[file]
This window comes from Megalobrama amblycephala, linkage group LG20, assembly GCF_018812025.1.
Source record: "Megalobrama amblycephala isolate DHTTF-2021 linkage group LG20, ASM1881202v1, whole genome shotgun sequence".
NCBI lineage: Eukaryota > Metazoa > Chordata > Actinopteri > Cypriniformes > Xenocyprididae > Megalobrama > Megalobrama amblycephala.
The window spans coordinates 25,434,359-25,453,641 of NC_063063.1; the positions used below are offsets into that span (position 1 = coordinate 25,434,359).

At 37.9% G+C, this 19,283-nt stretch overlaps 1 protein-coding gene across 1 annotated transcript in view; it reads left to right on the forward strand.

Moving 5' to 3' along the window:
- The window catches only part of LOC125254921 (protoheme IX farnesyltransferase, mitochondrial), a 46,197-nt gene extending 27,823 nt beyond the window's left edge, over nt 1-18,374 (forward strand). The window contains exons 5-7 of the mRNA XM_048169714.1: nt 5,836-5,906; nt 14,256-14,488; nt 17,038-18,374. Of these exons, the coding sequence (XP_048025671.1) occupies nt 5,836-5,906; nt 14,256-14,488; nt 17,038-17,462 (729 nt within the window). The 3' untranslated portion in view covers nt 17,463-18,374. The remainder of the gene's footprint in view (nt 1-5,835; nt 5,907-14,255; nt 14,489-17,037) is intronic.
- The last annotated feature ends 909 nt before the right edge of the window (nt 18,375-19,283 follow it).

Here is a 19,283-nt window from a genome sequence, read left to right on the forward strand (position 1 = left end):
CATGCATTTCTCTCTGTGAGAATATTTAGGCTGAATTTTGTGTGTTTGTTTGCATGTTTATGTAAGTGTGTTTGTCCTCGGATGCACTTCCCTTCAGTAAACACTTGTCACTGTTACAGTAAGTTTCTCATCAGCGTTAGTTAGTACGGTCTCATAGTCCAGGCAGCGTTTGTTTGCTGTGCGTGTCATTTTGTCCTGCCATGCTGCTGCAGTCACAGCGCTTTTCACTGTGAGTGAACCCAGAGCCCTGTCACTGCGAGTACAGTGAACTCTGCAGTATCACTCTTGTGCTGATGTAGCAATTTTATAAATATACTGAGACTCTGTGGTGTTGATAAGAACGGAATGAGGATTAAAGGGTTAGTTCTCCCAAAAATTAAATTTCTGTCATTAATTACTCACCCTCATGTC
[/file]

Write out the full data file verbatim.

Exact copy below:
This window comes from Megalobrama amblycephala, linkage group LG20, assembly GCF_018812025.1.
Source record: "Megalobrama amblycephala isolate DHTTF-2021 linkage group LG20, ASM1881202v1, whole genome shotgun sequence".
NCBI lineage: Eukaryota > Metazoa > Chordata > Actinopteri > Cypriniformes > Xenocyprididae > Megalobrama > Megalobrama amblycephala.
The window spans coordinates 25,434,359-25,453,641 of NC_063063.1; the positions used below are offsets into that span (position 1 = coordinate 25,434,359).

At 37.9% G+C, this 19,283-nt stretch overlaps 1 protein-coding gene across 1 annotated transcript in view; it reads left to right on the forward strand.

Moving 5' to 3' along the window:
- The window catches only part of LOC125254921 (protoheme IX farnesyltransferase, mitochondrial), a 46,197-nt gene extending 27,823 nt beyond the window's left edge, over nt 1-18,374 (forward strand). The window contains exons 5-7 of the mRNA XM_048169714.1: nt 5,836-5,906; nt 14,256-14,488; nt 17,038-18,374. Of these exons, the coding sequence (XP_048025671.1) occupies nt 5,836-5,906; nt 14,256-14,488; nt 17,038-17,462 (729 nt within the window). The 3' untranslated portion in view covers nt 17,463-18,374. The remainder of the gene's footprint in view (nt 1-5,835; nt 5,907-14,255; nt 14,489-17,037) is intronic.
- The last annotated feature ends 909 nt before the right edge of the window (nt 18,375-19,283 follow it).

Here is a 19,283-nt window from a genome sequence, read left to right on the forward strand (position 1 = left end):
CATGCATTTCTCTCTGTGAGAATATTTAGGCTGAATTTTGTGTGTTTGTTTGCATGTTTATGTAAGTGTGTTTGTCCTCGGATGCACTTCCCTTCAGTAAACACTTGTCACTGTTACAGTAAGTTTCTCATCAGCGTTAGTTAGTACGGTCTCATAGTCCAGGCAGCGTTTGTTTGCTGTGCGTGTCATTTTGTCCTGCCATGCTGCTGCAGTCACAGCGCTTTTCACTGTGAGTGAACCCAGAGCCCTGTCACTGCGAGTACAGTGAACTCTGCAGTATCACTCTTGTGCTGATGTAGCAATTTTATAAATATACTGAGACTCTGTGGTGTTGATAAGAACGGAATGAGGATTAAAGGGTTAGTTCTCCCAAAAATTAAATTTCTGTCATTAATTACTCACCCTCATGTC